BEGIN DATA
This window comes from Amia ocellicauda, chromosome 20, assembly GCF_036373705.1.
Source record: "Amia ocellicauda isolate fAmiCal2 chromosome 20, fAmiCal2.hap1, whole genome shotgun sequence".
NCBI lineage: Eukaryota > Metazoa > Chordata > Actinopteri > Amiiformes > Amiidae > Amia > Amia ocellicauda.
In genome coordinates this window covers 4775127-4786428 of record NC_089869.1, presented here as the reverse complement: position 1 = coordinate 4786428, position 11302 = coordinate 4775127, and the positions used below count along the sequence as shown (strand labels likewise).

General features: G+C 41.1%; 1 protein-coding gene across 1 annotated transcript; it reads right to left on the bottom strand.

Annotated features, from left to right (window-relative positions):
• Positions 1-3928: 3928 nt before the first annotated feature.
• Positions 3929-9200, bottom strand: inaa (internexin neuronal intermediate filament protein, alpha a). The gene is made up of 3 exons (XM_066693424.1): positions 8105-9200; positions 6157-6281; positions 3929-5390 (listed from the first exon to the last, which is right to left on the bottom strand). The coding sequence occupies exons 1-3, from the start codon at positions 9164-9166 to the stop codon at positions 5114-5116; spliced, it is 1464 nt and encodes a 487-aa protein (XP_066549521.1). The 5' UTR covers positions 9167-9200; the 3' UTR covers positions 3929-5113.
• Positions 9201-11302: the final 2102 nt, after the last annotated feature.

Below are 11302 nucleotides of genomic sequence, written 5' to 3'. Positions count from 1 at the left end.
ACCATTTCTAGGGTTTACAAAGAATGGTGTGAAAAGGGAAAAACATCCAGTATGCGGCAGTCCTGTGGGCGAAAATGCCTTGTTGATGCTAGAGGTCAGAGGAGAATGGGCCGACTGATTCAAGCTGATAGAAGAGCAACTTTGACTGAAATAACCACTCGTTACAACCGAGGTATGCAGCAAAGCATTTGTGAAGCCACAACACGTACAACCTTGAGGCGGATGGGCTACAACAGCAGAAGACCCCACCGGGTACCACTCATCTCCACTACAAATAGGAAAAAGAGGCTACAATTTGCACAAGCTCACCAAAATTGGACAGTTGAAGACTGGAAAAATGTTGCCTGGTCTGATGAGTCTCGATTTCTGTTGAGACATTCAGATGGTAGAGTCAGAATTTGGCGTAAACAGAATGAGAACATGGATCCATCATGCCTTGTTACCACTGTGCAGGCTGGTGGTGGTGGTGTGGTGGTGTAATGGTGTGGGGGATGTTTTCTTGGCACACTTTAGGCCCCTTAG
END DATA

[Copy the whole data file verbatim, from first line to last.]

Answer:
This window comes from Amia ocellicauda, chromosome 20, assembly GCF_036373705.1.
Source record: "Amia ocellicauda isolate fAmiCal2 chromosome 20, fAmiCal2.hap1, whole genome shotgun sequence".
NCBI lineage: Eukaryota > Metazoa > Chordata > Actinopteri > Amiiformes > Amiidae > Amia > Amia ocellicauda.
In genome coordinates this window covers 4775127-4786428 of record NC_089869.1, presented here as the reverse complement: position 1 = coordinate 4786428, position 11302 = coordinate 4775127, and the positions used below count along the sequence as shown (strand labels likewise).

General features: G+C 41.1%; 1 protein-coding gene across 1 annotated transcript; it reads right to left on the bottom strand.

Annotated features, from left to right (window-relative positions):
• Positions 1-3928: 3928 nt before the first annotated feature.
• Positions 3929-9200, bottom strand: inaa (internexin neuronal intermediate filament protein, alpha a). The gene is made up of 3 exons (XM_066693424.1): positions 8105-9200; positions 6157-6281; positions 3929-5390 (listed from the first exon to the last, which is right to left on the bottom strand). The coding sequence occupies exons 1-3, from the start codon at positions 9164-9166 to the stop codon at positions 5114-5116; spliced, it is 1464 nt and encodes a 487-aa protein (XP_066549521.1). The 5' UTR covers positions 9167-9200; the 3' UTR covers positions 3929-5113.
• Positions 9201-11302: the final 2102 nt, after the last annotated feature.

Below are 11302 nucleotides of genomic sequence, written 5' to 3'. Positions count from 1 at the left end.
ACCATTTCTAGGGTTTACAAAGAATGGTGTGAAAAGGGAAAAACATCCAGTATGCGGCAGTCCTGTGGGCGAAAATGCCTTGTTGATGCTAGAGGTCAGAGGAGAATGGGCCGACTGATTCAAGCTGATAGAAGAGCAACTTTGACTGAAATAACCACTCGTTACAACCGAGGTATGCAGCAAAGCATTTGTGAAGCCACAACACGTACAACCTTGAGGCGGATGGGCTACAACAGCAGAAGACCCCACCGGGTACCACTCATCTCCACTACAAATAGGAAAAAGAGGCTACAATTTGCACAAGCTCACCAAAATTGGACAGTTGAAGACTGGAAAAATGTTGCCTGGTCTGATGAGTCTCGATTTCTGTTGAGACATTCAGATGGTAGAGTCAGAATTTGGCGTAAACAGAATGAGAACATGGATCCATCATGCCTTGTTACCACTGTGCAGGCTGGTGGTGGTGGTGTGGTGGTGTAATGGTGTGGGGGATGTTTTCTTGGCACACTTTAGGCCCCTTAG